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Social proof and residential energy monitoring

October 27, 2009

A short article in The Atlantic got my attention today.  I have been thinking about the projected allocation of spending on the Smart Grid over then next decade.  It turns out that the main costs will be for upgrading the electricity distribution grid to deal with a number of issues with the current infrastructure:

  • Evolved slowly, as needed, over the last 4-5 decades
  • Built to provide power from central generation facilities, not solar panels in New Jersey and the Southwest, or wind farms in North Dakota.
  • Not built to re-direct the flow of energy effectively over large areas.
  • No electrical energy storage
  • Nor was it built to support an efficient market of energy trading (not the infrastructure nor the organizations)
  • Not taking advantage of information technology for grid management

Although you wouldn’t know immediately based on the hype, only a small fraction (much less than 20%, the entire AMI and DR budget) of the spending will go to home energy monitoring and control [ref]. This spending makes sense based on the ratio of available savings from home energy monitoring/cost to deploy monitoring and control.

Robert Cialdini is implementing an interesting alternative to automated demand response in the home: publish comparative data on energy use to motivate changes in behavior.

Now Cialdini is applying that concept to energy consumption, with promising results. Positive Energy, a company that has drawn on his work (he’s the chief scientist), has created software that assesses energy usage by neighborhood. Results are sent to consumers on behalf of their local utility, praising you with a row of smiley faces (you’ve used 58 percent less electricity than your neighbors this month!) or damning you with none (you used 39 percent more electricity than your neighbors in the past 12 months, and it cost you $741 extra).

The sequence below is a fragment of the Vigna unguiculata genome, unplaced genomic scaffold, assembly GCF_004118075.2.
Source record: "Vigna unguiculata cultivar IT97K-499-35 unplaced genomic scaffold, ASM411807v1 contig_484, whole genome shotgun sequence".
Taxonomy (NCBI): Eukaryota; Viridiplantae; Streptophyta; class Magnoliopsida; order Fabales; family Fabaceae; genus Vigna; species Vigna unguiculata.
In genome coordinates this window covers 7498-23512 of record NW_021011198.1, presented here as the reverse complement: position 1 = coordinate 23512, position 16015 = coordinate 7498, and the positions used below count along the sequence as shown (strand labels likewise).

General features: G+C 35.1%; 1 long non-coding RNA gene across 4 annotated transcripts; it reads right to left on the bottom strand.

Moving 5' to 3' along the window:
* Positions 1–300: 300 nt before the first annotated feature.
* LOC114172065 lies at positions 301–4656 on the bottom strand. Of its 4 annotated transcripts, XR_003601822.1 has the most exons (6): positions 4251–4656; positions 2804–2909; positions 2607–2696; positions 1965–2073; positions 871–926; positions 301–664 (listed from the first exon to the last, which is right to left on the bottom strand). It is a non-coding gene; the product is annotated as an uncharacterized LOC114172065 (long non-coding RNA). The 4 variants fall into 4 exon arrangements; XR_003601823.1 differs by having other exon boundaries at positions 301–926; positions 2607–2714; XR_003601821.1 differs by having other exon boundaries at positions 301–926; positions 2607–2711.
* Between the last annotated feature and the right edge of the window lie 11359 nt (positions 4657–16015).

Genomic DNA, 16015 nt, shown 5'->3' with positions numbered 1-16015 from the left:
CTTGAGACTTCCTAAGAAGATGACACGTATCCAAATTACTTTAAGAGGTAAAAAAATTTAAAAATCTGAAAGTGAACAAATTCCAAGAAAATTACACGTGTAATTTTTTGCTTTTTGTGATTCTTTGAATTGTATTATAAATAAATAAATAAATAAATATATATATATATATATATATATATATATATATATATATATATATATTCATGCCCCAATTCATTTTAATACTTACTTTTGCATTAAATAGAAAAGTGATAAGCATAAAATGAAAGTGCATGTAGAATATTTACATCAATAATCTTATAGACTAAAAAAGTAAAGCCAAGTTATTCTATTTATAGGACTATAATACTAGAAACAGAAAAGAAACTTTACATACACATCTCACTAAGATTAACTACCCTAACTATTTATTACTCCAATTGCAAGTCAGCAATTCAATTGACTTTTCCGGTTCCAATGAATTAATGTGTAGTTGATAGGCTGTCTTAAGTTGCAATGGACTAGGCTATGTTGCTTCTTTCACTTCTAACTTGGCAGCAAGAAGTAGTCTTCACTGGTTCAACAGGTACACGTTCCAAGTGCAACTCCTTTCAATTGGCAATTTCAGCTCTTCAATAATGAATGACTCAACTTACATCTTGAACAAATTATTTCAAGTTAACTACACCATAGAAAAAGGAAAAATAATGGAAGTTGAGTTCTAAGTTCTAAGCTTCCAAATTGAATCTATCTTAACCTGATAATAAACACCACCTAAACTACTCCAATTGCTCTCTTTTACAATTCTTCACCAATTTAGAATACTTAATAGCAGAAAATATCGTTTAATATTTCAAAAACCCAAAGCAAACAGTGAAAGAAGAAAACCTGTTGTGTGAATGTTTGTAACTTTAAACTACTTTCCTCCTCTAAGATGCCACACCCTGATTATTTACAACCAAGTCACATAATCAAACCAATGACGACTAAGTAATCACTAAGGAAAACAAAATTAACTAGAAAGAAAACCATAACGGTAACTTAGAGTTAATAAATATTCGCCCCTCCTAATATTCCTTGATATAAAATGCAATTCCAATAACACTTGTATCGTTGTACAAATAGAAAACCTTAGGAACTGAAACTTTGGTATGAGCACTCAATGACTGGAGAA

– From Greening With Envy, The Atlantic

The article goes on to explain the ideas behind “social proof” and tout the successes of the project.  This approach makes a lot of sense because:

  1. Passive monitoring is boring.  No one but the most devoted energy geek is going to sit and watch their energy use numbers roll by in order to respond to “energy events” after the first few weeks.
  2. Significant levels of automated demand response are irritating.  “My washing machine stopped mid cycle because the energy company ran out of capacity?”
  3. Monitoring and control is difficult to justify when the payback period on installation and monitoring systems from electricity bill savings is 5-10 years.

The aggregation and simple publishing idea from Cialdini seems practical–compatible with human psychology and cost effective.

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